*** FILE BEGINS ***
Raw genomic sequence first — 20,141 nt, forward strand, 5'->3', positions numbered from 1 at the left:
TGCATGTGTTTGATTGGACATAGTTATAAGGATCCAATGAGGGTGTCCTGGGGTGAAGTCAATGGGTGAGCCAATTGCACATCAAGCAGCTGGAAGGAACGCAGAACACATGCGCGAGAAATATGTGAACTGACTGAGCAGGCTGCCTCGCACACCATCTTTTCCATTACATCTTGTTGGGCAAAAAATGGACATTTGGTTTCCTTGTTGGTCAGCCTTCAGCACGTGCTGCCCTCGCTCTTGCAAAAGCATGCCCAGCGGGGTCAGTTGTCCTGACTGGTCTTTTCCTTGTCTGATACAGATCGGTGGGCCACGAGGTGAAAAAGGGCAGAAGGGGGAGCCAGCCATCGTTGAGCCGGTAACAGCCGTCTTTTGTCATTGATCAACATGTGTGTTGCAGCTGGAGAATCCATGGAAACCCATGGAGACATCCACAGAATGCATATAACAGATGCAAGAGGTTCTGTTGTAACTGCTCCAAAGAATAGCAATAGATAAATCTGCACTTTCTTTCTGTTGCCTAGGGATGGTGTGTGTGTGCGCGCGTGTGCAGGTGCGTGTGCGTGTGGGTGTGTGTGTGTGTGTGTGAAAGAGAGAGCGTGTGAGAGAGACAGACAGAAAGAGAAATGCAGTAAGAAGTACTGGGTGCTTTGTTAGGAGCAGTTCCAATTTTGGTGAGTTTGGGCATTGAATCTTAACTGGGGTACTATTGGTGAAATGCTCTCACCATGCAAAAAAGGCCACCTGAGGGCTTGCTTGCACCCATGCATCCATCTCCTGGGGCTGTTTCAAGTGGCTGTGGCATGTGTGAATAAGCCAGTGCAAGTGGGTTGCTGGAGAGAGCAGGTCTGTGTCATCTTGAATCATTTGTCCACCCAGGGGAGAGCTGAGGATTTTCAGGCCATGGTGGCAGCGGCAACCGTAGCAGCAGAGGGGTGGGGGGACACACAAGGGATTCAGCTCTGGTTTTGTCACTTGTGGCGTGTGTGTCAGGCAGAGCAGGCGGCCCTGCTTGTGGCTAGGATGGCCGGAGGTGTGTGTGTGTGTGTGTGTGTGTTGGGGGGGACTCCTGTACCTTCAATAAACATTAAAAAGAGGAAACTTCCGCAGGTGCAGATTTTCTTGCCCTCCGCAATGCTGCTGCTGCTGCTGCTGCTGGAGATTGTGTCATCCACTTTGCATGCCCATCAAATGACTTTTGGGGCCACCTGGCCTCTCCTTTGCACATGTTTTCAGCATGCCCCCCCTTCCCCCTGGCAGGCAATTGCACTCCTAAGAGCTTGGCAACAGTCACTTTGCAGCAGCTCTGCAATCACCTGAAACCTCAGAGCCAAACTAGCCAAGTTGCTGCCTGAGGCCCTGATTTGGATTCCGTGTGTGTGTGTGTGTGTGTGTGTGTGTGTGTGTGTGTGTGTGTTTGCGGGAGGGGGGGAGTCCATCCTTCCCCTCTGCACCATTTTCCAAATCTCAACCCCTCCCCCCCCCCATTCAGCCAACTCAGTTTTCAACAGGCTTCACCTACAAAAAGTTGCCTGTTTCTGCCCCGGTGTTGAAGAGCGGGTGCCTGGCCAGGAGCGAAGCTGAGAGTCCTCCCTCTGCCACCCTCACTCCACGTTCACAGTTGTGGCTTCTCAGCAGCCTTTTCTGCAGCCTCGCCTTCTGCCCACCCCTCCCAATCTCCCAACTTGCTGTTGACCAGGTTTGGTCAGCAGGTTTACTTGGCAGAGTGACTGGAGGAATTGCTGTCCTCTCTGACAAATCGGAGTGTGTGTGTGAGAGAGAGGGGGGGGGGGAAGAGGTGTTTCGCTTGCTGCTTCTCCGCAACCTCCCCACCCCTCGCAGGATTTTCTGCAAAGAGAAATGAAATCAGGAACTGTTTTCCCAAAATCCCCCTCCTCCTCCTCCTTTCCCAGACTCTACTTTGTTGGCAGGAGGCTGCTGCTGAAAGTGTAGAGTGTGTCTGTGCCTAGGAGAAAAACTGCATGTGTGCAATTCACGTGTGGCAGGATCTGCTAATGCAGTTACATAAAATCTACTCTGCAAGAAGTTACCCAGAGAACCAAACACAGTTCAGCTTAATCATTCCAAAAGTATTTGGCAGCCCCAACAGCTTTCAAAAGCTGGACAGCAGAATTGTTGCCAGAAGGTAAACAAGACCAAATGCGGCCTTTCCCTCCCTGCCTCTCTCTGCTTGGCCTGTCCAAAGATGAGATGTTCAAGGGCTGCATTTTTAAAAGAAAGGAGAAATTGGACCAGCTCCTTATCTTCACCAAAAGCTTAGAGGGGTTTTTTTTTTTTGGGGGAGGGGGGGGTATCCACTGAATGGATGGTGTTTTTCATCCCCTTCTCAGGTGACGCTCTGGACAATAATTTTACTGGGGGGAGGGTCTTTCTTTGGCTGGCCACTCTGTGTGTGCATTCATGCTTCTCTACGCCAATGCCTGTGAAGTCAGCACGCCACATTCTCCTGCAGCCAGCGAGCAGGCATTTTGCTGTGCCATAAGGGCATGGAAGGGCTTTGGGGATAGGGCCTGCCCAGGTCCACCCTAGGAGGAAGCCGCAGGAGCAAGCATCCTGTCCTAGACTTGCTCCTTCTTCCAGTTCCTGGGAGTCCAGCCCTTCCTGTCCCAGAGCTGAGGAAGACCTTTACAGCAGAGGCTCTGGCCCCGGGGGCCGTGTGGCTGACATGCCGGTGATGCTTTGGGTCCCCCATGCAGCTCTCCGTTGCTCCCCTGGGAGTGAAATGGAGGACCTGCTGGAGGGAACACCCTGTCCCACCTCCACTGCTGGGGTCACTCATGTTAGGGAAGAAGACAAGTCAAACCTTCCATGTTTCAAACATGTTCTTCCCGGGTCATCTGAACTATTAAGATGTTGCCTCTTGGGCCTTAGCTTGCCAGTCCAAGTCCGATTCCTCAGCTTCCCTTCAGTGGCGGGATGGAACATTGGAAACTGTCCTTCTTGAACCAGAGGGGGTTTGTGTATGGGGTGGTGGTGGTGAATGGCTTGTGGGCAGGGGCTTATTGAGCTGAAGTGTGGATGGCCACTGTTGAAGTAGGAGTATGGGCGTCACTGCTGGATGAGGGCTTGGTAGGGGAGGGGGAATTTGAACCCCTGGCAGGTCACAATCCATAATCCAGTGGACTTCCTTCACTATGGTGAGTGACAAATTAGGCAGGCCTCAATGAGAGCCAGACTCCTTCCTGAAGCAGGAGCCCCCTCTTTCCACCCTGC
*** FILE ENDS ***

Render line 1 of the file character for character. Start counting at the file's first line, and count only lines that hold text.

Raw genomic sequence first — 20,141 nt, forward strand, 5'->3', positions numbered from 1 at the left: